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11th Apr 2024

Four friends buy deserted island for £50k and transform it into paradise worth £11m

Ryan Price

That’s quite the turnover.

A group of four friends who pooled together and bought a deserted island for £50k have put it on the market for £11 million six years later.

Pine Key, more commonly known as ‘Beer Can Island’, is located just off the coast of Tampa, Florida, and was originally purchased by the four budding investors in 2017 as a parking spot for their floating tiki bar.

(Image: Google)

Since purchasing the island, it has been utilised as a wedding venue, and for various private parties and concerts with thousands in attendance.

The four pals – Cole Weaver, Russell Loomis, James Wester and John Anthony Gadd – have decided that now is the time to sell up and move on from the venture and, in a press statement, expressed their gratitude for the “outpouring of support” that they had received from locals in the community across their four year ownership.

A couple of the friends were lucky in the sense that they obtained occupations and expertise that benefitted their foray into island-owning. Weaver is a real estate agent from Denver, Colorado, and Wester is a nightclub promoter and subcontractor.

Before the foursome snapped the island up, it served as a popular party destination and camping spot, so they decided to continue its legacy by opening a floating bar called Tiki Bay Island, which sits on the seven-acre Pine Key.

(Image: Google)

Speaking to the Tampa Bay Times at the time of the purchase, the then 32-year-old Weaver stated that the group just wanted “to do good for the island.”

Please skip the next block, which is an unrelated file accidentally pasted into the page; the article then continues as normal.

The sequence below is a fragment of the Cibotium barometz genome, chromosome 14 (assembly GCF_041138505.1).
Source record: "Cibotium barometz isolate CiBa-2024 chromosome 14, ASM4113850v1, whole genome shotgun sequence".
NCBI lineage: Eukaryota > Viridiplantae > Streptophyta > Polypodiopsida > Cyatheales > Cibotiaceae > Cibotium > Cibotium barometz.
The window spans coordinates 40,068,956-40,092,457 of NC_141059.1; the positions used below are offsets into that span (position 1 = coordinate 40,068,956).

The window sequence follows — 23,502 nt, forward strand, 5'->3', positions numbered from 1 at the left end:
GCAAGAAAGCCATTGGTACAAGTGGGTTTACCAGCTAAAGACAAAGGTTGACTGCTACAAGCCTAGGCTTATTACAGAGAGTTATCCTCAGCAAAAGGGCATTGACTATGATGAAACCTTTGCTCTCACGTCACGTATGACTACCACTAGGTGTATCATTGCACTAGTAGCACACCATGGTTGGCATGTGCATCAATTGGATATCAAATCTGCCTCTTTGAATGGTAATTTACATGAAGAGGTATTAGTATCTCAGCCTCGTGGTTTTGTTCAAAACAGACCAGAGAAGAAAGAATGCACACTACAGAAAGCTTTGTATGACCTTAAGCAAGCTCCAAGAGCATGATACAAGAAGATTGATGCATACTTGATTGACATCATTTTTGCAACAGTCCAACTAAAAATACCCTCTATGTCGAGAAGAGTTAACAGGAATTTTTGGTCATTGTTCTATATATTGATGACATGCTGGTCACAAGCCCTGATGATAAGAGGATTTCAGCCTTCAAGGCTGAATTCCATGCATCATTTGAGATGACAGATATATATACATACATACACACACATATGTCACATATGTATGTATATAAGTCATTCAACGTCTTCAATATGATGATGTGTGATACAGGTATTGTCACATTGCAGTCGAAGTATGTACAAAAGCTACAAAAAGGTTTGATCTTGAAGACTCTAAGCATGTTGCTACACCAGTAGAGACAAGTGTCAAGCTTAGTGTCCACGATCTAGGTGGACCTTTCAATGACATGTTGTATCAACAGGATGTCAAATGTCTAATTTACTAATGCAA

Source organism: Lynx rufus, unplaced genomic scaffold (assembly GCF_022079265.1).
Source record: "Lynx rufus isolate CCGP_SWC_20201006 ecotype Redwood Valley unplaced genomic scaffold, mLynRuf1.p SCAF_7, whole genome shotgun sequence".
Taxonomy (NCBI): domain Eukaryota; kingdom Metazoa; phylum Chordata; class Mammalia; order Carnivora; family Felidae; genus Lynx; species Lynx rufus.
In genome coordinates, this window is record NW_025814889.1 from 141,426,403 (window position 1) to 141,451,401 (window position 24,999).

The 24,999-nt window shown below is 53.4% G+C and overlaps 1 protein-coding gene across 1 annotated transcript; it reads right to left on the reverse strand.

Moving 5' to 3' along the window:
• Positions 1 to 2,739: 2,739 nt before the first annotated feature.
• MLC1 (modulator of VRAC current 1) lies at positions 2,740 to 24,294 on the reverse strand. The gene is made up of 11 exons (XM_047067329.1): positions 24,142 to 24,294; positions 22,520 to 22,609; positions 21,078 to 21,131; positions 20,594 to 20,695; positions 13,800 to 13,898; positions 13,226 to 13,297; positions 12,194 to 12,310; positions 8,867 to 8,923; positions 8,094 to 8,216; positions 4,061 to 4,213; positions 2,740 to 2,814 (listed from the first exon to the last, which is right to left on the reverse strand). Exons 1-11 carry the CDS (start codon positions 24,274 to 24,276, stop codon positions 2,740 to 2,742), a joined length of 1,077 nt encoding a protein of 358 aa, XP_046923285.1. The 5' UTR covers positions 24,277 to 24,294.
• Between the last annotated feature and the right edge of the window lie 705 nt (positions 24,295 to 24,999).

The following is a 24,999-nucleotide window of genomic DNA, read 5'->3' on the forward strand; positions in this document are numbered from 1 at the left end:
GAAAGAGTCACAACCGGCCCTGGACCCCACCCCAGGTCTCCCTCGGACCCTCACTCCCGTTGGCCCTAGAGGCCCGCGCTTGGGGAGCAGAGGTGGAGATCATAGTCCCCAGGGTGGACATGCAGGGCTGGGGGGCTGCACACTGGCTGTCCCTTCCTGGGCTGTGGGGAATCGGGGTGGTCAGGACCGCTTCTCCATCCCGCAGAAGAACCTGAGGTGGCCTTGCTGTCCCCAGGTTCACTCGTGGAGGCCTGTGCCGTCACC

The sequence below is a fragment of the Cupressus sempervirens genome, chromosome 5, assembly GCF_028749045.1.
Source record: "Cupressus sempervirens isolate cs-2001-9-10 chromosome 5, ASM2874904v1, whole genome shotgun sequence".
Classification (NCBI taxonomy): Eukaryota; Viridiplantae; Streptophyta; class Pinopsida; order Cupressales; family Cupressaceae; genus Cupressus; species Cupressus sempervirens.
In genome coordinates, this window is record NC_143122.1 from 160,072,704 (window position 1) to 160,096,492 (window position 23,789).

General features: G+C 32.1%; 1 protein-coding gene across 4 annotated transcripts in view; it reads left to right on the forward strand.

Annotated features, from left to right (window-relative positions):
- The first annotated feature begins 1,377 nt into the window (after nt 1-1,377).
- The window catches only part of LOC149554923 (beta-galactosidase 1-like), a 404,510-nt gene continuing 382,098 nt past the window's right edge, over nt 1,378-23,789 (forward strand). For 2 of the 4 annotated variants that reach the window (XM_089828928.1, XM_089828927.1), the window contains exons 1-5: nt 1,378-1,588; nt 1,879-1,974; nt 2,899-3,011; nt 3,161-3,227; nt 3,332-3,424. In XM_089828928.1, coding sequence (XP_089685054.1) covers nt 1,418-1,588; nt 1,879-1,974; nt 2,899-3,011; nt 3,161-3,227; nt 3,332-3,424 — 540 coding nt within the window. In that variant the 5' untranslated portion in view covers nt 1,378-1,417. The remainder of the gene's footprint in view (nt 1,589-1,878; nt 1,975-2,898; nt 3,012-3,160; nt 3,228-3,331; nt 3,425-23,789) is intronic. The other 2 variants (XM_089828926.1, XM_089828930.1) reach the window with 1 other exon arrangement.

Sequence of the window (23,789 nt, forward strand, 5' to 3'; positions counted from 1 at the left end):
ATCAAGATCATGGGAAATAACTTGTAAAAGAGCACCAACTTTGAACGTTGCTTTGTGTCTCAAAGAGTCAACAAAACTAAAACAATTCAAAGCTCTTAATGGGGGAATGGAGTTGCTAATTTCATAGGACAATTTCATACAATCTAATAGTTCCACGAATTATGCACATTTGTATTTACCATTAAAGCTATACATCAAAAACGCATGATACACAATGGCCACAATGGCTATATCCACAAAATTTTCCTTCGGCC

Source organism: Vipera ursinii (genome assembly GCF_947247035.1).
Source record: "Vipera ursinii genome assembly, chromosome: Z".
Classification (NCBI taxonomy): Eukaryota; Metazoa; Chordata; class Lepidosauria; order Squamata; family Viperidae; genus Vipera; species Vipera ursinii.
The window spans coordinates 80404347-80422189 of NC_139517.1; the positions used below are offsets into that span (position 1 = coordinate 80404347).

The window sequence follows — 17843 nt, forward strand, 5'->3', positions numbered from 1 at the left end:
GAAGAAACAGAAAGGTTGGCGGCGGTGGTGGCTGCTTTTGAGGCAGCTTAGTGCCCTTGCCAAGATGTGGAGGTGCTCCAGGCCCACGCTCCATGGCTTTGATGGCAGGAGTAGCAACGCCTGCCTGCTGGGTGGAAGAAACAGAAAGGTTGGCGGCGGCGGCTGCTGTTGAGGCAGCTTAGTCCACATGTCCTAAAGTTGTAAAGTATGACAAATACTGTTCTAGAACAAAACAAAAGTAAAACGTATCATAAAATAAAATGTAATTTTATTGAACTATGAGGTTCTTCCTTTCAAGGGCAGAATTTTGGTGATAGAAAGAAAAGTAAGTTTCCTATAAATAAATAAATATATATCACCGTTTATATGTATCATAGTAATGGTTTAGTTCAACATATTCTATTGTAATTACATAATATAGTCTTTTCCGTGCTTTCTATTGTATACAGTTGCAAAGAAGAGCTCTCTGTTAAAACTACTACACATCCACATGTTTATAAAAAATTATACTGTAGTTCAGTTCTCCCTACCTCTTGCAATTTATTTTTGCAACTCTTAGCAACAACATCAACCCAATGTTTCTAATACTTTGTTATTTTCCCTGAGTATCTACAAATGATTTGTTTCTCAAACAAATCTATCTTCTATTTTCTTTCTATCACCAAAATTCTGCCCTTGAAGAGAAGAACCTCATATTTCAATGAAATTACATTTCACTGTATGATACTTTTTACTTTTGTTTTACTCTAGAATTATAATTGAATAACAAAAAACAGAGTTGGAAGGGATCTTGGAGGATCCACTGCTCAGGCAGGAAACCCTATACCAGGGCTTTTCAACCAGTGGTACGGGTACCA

“We’re just four guys who want to have a good time,” he added.

“The last owners were more, like, helping us out. If we would not have built Tiki Bay Island they would have said no. But they liked what we were doing and that we had a plan to nurture the island and improve it.”

Gadd, who was 40-years-old at the time, also told the publication: “It sounded great, a place that was our own space. I never pictured we’d get a real island.”

Now, after four years of good times as island-owners, the group have called it a day, and look set to make an almost £110 million pound profit.

Split between the four of them, they’re looking at over two and a half million each.

Considering they put almost £4 million of investment into the abandoned space over the last four years, it’s fair to say the lads have earned their rewards.

While one might be inclined to think that the unique opportunity will be snapped up quickly, health and safety risks and calls from local council members for the land to be used as a nature reserve might diminish a potential buyer’s desire.

Hillsborough County officials have made the case on several occasions that the land should be used to preserve local species like manatees rather than be made a party venue.

Concerns were raised about the ability of the Hillsborough County Sheriff’s Office’s to respond to emergencies on the island.

The Tiki Bar Bay owners were granted a considerable amount of autonomy under state law, so any new owners will inherit the same freedom.

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